A Special Builder's Notes


The Special Builder's Breakfast Club

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30 January 2022

Lost & Found.

The new position for the oil filler neck on the cam cover of the MS engine was determined and I set up the cover in the mill ready for the nail-biting hole cutting operation. It's the sort of game that usually goes wrong on me as the material jumps out of the clamps and the cutter chaws its way through the bit I need to preserve.

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I was greatly relieved that by taking it very slowly, even at an angle of 25°, the pilot drill stayed steady, and the body of the cutter followed through without fuss. All was well with the world - except that I'd put the hole in the wrong place and a cam bearing pillar was now partially obstructing the filler neck. Some things never change.

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I also decided that I didn't much care for the flip-top 'Monaco' filler cap that threaded onto the top of the neck. I trimmed off the threads in the lathe and drilled the neck with three holes: two for the original cap's clips and one further down the neck for the cap's retaining chain.

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George did the honours with the welding. The rivets that the cap engages with to hold it in place were cut to length using a tool that I remembered I had from my aircraft building days.

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An old pair of pliers is drilled to accommodate assorted sizes of rivet and eyeballing the length required using the hinge centreline as reference, closing the pliers snips off the surplus. It's possible to neatly shave off as little as 1/32" with this method. Beats trying to cut one down with a saw.

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The handbrake arrangement is now more secure in its housing having substituted the bolts and spacers for a length of 1"x1" square tube. The bottom of the lever where the cable is retained was cut off and repositioned to give a straighter run. You may recall that I'd last week devised a complicated system to clamp the cable to the lever when, looking at it now I realise that I can open out the bottom drilling, drill a hole in a bolt, pass the cable through that hole and clamp it up with a nut. The advantage of this will be the ease of adjustment as the cable stretches.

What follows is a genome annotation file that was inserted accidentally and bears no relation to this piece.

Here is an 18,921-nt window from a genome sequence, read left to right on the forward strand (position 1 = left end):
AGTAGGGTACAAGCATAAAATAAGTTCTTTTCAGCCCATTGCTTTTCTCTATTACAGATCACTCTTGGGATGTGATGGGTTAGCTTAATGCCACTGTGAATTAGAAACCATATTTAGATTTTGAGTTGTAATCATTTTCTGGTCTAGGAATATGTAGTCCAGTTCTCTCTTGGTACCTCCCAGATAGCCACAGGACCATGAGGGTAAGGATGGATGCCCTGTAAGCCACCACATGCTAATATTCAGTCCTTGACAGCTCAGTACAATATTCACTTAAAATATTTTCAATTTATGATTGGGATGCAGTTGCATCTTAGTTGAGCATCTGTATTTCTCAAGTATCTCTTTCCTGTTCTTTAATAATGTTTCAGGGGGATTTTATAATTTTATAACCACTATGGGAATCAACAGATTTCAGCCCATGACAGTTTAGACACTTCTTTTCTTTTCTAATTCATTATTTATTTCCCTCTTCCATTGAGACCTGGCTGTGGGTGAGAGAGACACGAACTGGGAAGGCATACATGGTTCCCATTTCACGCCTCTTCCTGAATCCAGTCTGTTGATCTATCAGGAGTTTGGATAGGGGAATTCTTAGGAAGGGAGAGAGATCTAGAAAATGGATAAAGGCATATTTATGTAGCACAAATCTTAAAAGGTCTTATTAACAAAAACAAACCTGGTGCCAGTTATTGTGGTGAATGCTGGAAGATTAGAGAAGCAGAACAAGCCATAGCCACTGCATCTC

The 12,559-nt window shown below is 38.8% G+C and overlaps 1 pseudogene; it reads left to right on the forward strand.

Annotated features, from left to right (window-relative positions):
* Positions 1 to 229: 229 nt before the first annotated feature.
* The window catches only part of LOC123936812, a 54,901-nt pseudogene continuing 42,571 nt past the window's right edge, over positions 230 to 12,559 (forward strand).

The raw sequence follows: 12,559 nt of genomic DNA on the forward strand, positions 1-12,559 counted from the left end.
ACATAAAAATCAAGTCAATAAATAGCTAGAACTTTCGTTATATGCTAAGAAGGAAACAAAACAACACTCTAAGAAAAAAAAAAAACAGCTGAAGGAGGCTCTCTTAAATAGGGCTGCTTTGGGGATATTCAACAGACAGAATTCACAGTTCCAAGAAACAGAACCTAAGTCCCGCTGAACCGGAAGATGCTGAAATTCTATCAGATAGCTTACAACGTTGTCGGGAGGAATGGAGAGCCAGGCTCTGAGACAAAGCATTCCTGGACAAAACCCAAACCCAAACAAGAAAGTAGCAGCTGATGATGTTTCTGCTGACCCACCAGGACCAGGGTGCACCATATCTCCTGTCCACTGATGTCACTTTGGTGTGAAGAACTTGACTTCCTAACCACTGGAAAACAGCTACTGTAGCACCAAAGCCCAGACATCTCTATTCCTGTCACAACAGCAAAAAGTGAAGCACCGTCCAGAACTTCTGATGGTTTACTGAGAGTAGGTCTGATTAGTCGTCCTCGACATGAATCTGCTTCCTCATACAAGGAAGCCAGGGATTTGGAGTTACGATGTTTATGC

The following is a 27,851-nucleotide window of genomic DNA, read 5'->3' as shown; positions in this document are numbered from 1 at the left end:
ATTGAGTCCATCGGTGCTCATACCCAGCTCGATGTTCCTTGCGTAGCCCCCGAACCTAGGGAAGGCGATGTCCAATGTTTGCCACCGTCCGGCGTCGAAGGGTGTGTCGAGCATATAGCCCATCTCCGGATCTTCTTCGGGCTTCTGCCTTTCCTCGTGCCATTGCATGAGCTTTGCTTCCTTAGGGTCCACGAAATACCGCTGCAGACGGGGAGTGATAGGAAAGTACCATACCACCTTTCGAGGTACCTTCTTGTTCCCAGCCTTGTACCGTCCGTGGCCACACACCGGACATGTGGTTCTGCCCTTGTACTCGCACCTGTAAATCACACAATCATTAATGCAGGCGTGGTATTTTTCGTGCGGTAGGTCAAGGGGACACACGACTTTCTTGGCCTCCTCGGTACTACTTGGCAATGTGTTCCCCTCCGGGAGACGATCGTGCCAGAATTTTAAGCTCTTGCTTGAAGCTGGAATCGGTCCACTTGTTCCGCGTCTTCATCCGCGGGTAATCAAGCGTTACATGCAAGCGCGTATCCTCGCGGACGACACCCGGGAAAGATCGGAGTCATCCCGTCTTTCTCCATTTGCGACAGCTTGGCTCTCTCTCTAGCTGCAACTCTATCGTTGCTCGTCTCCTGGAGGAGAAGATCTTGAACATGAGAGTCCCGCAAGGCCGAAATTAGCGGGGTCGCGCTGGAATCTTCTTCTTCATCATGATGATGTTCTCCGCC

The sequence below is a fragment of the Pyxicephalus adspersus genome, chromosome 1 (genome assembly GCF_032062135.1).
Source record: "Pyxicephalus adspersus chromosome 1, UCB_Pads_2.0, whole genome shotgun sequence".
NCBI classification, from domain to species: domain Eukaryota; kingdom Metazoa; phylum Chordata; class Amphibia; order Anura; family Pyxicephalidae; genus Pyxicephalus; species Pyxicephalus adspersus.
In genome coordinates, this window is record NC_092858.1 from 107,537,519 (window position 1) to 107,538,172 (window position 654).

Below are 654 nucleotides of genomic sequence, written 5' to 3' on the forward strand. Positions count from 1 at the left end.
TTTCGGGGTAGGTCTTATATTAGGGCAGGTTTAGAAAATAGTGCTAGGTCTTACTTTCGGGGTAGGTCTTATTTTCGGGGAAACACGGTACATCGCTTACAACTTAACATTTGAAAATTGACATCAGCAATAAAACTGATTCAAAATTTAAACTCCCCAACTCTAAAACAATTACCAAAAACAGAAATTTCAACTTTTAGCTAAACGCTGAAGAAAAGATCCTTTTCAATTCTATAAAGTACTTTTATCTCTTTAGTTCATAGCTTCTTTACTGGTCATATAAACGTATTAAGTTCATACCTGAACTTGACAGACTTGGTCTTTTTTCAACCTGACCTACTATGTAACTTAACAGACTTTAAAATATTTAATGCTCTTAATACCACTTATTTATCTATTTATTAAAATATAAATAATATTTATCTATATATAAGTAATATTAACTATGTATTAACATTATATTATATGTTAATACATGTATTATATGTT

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The Great Collector's Sunbeam continues to run roughly. Going through the simple stuff first, we renewed the plug leads and caps. Then took the magneto off and discovered a gap of at least .050" at the points. Reducing this to .015" was effective and we were able to set the vernier coupling back to its original position - not without having got it all 180° out first (as usual). The new sparkly plug thingies lit up in proper order, but the strobe showed the ignition was not consistently on the mark. A new distributor cap, points cap, and rotor arm is on order - they all have seen better days.

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A mystery sporting moped of unknown origin has recently emerged from the estate of Messrs Awkward & Co. Quite a find.

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next post I'll Hang Onto That.


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